Gillespie Squared

Rove’s bed is not even cold and already Ed Gillespie is crawling into it.

Now, with the departure of Karl Rove, the president’s closest adviser, Gillespie, 46, a former lobbyist and Republican National Committee chairman, has once again been asked to help fill the void.

White House Chief of Staff Joshua B. Boltenhas said that he plans to divide Rove’s broad political andpolicymaking duties — and the 60 or so White House staffers who reportto him — among several top aides. But Bolten has yet to decide how todistribute Rove’s responsibilities.

Still, it appears thatGillespie will emerge as the first among equals. He is likely to becalled on to handle political strategy and message management for thepresident, becoming the dominant voice in determining where and howoften Bush appears and what he says during the final 17 months of his tenure.

Well, that’s might curious. After all, this is the second "irreplaceable" long-time Bush associate that Gillespie is replacing; Gillespie took over Dan Bartlett’s duties after Bartlett unexpectedly left. That’s a whole lot of irreplaceable that Gillespie has replaced.

Which leads me to ask, once again, why Gillespie?

The news reports rehearse several aspects of Gillespie’s experience: head of communications for the 2000 recount, support for the Roberts and Alito nomination battles, lie and forgetfulness coach for Alberto Gonzales’ appearance before Congress.

Somehow, though, news reports always miss one of the most important things Gillespie has done for the Bush Administration: overseeing the New Hampshire phone-jamming damage control.

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  1. BlueStateRedhead says:

    EW,
    Rove is gone a-roving but you girl, don’t let go! You keep me/us going! And thanks for Sara’s historical posting. We know what happens to those who forget history. May those who remember it can in fact change it.

  2. Mauimom says:

    Well, that’s might curious. After all, this is the second â€irreplaceable†long-time Bush associate that Gillespie is replacing; Gillespie took over Dan Bartlett’s duties after Bartlett unexpectedly left. That’s a whole lot of irreplaceable that Gillespie has replaced.

    Well, with that many â€duties†1) it will be easier to put forward the â€I was too busy†Scooter Libby defense; and 2) it makes â€I don’t recall†a lot [snark] more credible.

  3. pol says:

    Which leads me to ask, once again, why Gillespie?

    Maybe Bush/Cheney are running out of loyalists, and the pickin’s are getting slim?

  4. Anonymous says:

    Marcy, you’re right on the mark regarding Gillespie and the NH phone jamming. I find it all the more bizarre that they would pull him in so deep when all signs just a year ago pointed to Abramoff cash funding the NH operation. I guess they know just how far Bill Welch and the Office of Public Integrity will go on the Abramoff case, and feel Gillespie is safe. If that’s true, it’s probably safe to take Norton off indictment watch as well.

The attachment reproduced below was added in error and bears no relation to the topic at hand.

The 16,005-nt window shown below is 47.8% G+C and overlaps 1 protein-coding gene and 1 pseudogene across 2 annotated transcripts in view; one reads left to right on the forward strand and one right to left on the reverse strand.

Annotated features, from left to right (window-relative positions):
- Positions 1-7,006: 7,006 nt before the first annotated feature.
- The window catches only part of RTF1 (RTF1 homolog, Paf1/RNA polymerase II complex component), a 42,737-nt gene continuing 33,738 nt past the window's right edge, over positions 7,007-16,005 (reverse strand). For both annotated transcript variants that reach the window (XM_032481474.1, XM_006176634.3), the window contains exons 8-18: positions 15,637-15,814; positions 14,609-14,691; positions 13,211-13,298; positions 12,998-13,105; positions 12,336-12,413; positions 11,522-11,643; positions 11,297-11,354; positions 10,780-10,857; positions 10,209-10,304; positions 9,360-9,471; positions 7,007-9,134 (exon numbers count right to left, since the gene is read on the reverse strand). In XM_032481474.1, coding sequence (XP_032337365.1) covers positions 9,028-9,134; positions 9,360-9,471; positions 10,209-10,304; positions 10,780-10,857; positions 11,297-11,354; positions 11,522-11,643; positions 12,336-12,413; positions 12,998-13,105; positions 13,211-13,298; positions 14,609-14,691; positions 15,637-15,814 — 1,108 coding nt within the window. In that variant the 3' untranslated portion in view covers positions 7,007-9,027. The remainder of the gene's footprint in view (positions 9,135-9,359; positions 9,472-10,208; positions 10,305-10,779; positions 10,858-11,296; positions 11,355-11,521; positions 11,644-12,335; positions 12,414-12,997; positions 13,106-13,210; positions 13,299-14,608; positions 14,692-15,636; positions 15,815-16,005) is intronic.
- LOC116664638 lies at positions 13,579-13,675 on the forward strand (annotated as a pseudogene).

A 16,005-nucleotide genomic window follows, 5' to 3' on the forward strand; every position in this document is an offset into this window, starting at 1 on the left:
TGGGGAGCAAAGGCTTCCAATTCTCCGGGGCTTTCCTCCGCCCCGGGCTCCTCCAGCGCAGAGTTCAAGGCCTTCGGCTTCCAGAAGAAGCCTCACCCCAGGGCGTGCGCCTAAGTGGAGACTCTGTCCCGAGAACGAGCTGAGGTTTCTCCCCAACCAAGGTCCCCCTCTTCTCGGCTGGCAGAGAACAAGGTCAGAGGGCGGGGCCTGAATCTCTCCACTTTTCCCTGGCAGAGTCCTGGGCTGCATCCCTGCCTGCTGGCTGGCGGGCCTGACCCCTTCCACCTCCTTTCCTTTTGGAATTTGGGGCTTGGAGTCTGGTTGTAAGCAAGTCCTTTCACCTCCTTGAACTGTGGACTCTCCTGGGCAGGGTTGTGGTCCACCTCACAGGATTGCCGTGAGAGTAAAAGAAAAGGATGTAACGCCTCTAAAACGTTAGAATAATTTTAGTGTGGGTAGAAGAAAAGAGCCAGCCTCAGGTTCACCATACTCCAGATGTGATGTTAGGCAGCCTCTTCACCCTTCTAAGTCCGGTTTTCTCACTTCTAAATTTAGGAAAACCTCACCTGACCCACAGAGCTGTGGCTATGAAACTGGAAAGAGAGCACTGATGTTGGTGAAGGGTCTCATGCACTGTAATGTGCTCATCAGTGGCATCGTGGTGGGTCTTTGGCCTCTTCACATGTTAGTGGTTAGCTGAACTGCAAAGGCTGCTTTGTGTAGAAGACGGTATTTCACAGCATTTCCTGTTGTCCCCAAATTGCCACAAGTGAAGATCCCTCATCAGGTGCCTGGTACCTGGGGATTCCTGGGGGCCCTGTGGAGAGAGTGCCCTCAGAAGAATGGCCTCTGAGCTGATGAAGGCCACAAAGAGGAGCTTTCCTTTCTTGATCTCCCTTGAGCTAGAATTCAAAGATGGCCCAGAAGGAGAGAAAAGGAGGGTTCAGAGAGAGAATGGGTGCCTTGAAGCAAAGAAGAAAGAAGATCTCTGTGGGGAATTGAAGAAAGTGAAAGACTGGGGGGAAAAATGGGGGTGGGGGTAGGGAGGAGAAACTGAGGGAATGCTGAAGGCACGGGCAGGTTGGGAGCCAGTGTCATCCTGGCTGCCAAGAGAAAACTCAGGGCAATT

All so depressing. Time to go back into my cave and keep studying for the Sept. LSATs.

  5. marksb says:

    They don’t care. They know the phone-jamming story won’t go beyond a few of us bloggers and a couple of alt-press articles that will be read by the people (us) who already know they’re crooks. The media hates these kind of stories–too complicated, too negative against the corporate owners, likely to make the mass market switch channels for whatever show is showing the latest drunken-while-sexy celeb—and won’t cover it.
    (And Iraq and the collapsing economy (that’s really actually doing great!) make everything else look small.)
    So what’s to lose?
    Sigh. The slow motion train wreck that has become our country continues.

  6. Jodi says:

    No one is irreplaceable.

    No one is unforgettable except the very top guy. The rest are just footnotes.

    e.g. Rumsfeld.

    Rove is next, and then …, but that is out of school.

  7. marksb says:

    Redshift, I went back and read EW’s Novak post again. That line,
    No wonder that a leading Republican has been asking around whether ferocious Democratic partisans in Congress might ease up if Rove were no longer there to kick around.
    Pisses me off and pretty much says it all: The Repubs think that if the Dems don’t have the Rove object in front of them, they’ll lose interest. (As if we managed to pull off any kicking of Rove’s fat pasty-white behind anyway!)
    Can they really think Democratic leaders are that stupid/vapid/superficial/your-insulting-term-here? That we’ll think the enemy has left the battlefield and we can relax and have another brie-laden cracker and a chilled glass of chardonnay?
    I’m not sure which is more insulting to this life-time progressive dem (who prefers a frosty Anderson Valley IPA): the simple-minded assumption voiced by Novak that we’ll pack the tent up and go home or the fact that I actually stopped and thought about our leadership and if they would continue the battle.

    On the other hand, this would confirm the Bush-as-God trip the GOP has been on—they assume the guy’s not only Right, he’s untouchable. We shall see.

    OK, back to work!